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What I am trying to do is to make a function that would take a generic class and use a static method in it (sorry for Java language, I mean method of its companion object).

trait Worker {def doSth: Unit}

class Base

object Base extends Worker

// this actually wouldn't work, just to show what I'm trying to achieve
def callSthStatic[T that companion object is <: Worker](implicit m: Manifest[T]) {
  // here I want to call T.doSth (on T object)
  m.getMagicallyCompanionObject.doSth
}

Any ideas?

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2 Answers 2

up vote 10 down vote accepted

A gist by Miles Sabin may give you a hint:

trait Companion[T] {
  type C
  def apply() : C
}

object Companion {
  implicit def companion[T](implicit comp : Companion[T]) = comp()
}

object TestCompanion {
  trait Foo

  object Foo {
    def bar = "wibble"

    // Per-companion boilerplate for access via implicit resolution
    implicit def companion = new Companion[Foo] {
      type C = Foo.type
      def apply() = Foo
    }
  }

  import Companion._

  val fc = companion[Foo]  // Type is Foo.type
  val s = fc.bar           // bar is accessible
}

This should be compiled with the -Ydependent-method-types flag if using Scala 2.9.x.

share|improve this answer
    
I added the actual Gist contents - the Gist might disappear and the link alone qualifies as a comment. –  Tomasz Nurkiewicz Feb 7 '12 at 8:55
    
I'm getting "error: illegal dependent method type implicit def companion[T](implicit comp : Companion[T]) = comp.apply()" at line "implicit def companion[T](implicit comp : Companion[T]) = comp()" with scala 2.9.1. Am I doing it wrong? :-) –  Wojtek Erbetowski Feb 7 '12 at 9:36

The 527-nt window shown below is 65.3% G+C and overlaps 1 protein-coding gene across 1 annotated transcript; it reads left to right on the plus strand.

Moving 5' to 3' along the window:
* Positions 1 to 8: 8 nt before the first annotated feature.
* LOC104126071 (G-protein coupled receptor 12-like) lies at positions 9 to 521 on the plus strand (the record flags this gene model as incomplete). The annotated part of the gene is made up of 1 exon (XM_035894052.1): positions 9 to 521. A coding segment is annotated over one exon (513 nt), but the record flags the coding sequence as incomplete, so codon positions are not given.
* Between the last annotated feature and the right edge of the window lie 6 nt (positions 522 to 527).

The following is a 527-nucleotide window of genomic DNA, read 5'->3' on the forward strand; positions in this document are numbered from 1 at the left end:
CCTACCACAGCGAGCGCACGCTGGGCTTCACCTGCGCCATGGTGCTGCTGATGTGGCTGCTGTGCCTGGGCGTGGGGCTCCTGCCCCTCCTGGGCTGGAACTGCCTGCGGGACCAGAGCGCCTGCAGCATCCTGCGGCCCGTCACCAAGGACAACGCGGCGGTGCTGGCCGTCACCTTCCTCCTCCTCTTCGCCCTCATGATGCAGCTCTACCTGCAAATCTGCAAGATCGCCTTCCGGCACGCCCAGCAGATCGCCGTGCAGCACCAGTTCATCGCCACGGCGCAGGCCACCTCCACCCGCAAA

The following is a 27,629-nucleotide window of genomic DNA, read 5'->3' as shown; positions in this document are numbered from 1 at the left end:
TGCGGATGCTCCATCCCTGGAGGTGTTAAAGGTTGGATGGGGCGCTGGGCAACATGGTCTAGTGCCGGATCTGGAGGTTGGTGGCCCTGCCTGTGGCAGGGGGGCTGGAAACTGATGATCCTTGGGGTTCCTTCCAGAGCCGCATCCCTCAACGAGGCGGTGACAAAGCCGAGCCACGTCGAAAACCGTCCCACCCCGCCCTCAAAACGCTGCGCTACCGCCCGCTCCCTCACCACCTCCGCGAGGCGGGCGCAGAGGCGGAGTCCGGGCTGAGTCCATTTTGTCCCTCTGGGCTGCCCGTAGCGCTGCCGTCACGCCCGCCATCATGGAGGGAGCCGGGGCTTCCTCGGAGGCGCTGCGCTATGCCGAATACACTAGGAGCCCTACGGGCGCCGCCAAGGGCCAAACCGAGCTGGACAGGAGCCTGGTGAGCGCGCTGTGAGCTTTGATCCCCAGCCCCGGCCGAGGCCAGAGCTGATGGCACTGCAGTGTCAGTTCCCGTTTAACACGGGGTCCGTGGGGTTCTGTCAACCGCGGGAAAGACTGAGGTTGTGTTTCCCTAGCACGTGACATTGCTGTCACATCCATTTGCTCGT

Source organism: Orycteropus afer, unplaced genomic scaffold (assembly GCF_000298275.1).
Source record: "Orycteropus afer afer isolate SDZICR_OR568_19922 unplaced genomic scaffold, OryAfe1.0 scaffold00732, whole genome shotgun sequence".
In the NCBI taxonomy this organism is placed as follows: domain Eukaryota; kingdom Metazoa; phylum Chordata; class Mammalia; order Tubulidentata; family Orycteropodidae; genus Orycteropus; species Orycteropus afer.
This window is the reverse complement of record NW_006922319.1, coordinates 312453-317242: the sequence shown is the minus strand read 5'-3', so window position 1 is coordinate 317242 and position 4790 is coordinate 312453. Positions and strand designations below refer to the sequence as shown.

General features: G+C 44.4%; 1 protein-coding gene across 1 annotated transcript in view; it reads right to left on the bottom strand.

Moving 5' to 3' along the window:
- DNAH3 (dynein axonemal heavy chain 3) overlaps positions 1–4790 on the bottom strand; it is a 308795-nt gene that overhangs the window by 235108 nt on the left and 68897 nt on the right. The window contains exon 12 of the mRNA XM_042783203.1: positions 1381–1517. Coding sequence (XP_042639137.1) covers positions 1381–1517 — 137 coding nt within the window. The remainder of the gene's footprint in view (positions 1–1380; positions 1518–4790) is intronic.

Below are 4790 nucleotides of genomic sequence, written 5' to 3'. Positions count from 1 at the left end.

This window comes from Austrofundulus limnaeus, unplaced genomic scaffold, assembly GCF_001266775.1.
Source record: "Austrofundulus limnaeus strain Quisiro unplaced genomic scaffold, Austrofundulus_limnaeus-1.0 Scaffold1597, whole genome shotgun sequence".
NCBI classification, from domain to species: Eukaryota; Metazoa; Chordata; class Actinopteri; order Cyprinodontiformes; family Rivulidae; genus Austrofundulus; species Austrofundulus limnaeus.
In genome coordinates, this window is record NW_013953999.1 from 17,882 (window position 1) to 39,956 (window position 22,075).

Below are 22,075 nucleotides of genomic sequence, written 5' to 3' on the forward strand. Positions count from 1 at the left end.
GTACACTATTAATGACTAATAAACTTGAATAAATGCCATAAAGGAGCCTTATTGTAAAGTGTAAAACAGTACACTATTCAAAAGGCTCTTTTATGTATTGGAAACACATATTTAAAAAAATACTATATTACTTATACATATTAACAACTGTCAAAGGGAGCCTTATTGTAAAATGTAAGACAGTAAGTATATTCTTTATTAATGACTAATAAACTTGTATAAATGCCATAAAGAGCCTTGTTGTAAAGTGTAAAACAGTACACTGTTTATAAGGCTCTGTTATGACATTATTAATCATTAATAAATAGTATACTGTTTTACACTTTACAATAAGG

1  
I'll add parenthetically that if the type Foo is visible then so is it's companion object, so although this looks quite nifty I don't think it's useful in practice. –  Miles Sabin Feb 7 '12 at 12:45
    
That's a nice trick. I have to do some reading about dependent-method-types but this seem to work! Thanks –  Wojtek Erbetowski Feb 10 '12 at 14:51
    
Any way to get this to work without that "per-companion boilerplate" part? –  Erik Allik Feb 5 at 17:08

You could use reflection to get the companion class and its instance, but that relies on Scala internals that might change in some far(?) future. And there is no type safety as you get an AnyRef. But there is no need to add any implicits to your classes and objects.

def companionOf[T : Manifest] : Option[AnyRef] = try{
  val classOfT = implicitly[Manifest[T]].erasure
  val companionClassName = classOfT.getName + "$"
  val companionClass = Class.forName(companionClassName)
  val moduleField = companionClass.getField("MODULE$")
  Some(moduleField.get(null))
} catch {
  case e => None
}

case class A(i : Int)

companionOf[A].collect{case a : A.type  => a(1)}
// res1: Option[A] = Some(A(1))
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Thanks, reflection would solve the problem... until scala version update, as companion object's name is not promised to be kept this way. –  Wojtek Erbetowski Feb 8 '12 at 20:05
1  
Well, thats true. But I dont think the naming would change any time soon, since this convention lasted at least since the early Scala 2.x days. –  MxFr Feb 9 '12 at 13:38

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